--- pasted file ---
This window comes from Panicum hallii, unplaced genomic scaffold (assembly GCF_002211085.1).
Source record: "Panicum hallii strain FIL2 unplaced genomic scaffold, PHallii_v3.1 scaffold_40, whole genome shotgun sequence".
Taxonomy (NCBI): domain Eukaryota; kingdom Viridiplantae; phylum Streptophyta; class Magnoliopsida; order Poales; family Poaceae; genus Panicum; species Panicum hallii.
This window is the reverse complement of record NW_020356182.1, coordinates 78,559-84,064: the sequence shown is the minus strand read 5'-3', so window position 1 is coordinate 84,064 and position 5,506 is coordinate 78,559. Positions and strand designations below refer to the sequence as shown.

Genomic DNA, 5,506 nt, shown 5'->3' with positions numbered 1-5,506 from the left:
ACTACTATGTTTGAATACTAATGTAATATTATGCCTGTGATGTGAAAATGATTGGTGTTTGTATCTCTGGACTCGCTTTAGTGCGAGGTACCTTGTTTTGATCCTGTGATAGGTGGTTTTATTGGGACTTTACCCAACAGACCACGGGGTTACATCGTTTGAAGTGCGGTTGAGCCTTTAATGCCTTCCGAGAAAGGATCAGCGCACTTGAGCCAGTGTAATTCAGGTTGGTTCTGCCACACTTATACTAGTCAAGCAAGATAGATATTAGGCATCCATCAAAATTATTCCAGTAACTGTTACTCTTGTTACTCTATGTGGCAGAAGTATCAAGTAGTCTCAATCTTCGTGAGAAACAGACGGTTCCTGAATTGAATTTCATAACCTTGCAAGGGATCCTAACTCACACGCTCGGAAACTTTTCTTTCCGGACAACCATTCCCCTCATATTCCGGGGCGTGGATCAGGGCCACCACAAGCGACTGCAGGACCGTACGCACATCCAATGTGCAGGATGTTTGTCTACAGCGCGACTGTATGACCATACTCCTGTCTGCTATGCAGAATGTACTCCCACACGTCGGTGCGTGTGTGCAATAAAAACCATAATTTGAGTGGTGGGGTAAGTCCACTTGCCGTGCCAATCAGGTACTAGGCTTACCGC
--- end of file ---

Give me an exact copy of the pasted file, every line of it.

This window comes from Panicum hallii, unplaced genomic scaffold (assembly GCF_002211085.1).
Source record: "Panicum hallii strain FIL2 unplaced genomic scaffold, PHallii_v3.1 scaffold_40, whole genome shotgun sequence".
Taxonomy (NCBI): domain Eukaryota; kingdom Viridiplantae; phylum Streptophyta; class Magnoliopsida; order Poales; family Poaceae; genus Panicum; species Panicum hallii.
This window is the reverse complement of record NW_020356182.1, coordinates 78,559-84,064: the sequence shown is the minus strand read 5'-3', so window position 1 is coordinate 84,064 and position 5,506 is coordinate 78,559. Positions and strand designations below refer to the sequence as shown.

Genomic DNA, 5,506 nt, shown 5'->3' with positions numbered 1-5,506 from the left:
ACTACTATGTTTGAATACTAATGTAATATTATGCCTGTGATGTGAAAATGATTGGTGTTTGTATCTCTGGACTCGCTTTAGTGCGAGGTACCTTGTTTTGATCCTGTGATAGGTGGTTTTATTGGGACTTTACCCAACAGACCACGGGGTTACATCGTTTGAAGTGCGGTTGAGCCTTTAATGCCTTCCGAGAAAGGATCAGCGCACTTGAGCCAGTGTAATTCAGGTTGGTTCTGCCACACTTATACTAGTCAAGCAAGATAGATATTAGGCATCCATCAAAATTATTCCAGTAACTGTTACTCTTGTTACTCTATGTGGCAGAAGTATCAAGTAGTCTCAATCTTCGTGAGAAACAGACGGTTCCTGAATTGAATTTCATAACCTTGCAAGGGATCCTAACTCACACGCTCGGAAACTTTTCTTTCCGGACAACCATTCCCCTCATATTCCGGGGCGTGGATCAGGGCCACCACAAGCGACTGCAGGACCGTACGCACATCCAATGTGCAGGATGTTTGTCTACAGCGCGACTGTATGACCATACTCCTGTCTGCTATGCAGAATGTACTCCCACACGTCGGTGCGTGTGTGCAATAAAAACCATAATTTGAGTGGTGGGGTAAGTCCACTTGCCGTGCCAATCAGGTACTAGGCTTACCGC